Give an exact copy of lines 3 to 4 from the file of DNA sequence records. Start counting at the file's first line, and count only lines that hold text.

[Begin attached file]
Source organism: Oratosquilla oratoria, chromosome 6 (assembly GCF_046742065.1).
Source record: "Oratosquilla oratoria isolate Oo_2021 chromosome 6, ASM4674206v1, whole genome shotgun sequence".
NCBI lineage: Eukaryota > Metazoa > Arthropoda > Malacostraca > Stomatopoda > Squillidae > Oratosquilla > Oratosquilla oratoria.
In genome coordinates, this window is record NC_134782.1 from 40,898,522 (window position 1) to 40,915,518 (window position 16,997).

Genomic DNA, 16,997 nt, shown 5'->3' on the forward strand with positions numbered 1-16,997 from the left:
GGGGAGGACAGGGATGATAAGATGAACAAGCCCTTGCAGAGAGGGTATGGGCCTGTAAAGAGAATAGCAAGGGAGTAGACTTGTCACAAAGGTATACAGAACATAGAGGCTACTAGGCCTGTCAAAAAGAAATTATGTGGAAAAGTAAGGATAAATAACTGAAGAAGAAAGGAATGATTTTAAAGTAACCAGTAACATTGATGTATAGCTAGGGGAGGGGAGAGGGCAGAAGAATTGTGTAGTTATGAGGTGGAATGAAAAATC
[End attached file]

NCBI lineage: Eukaryota > Metazoa > Arthropoda > Malacostraca > Stomatopoda > Squillidae > Oratosquilla > Oratosquilla oratoria.
In genome coordinates, this window is record NC_134782.1 from 40,898,522 (window position 1) to 40,915,518 (window position 16,997).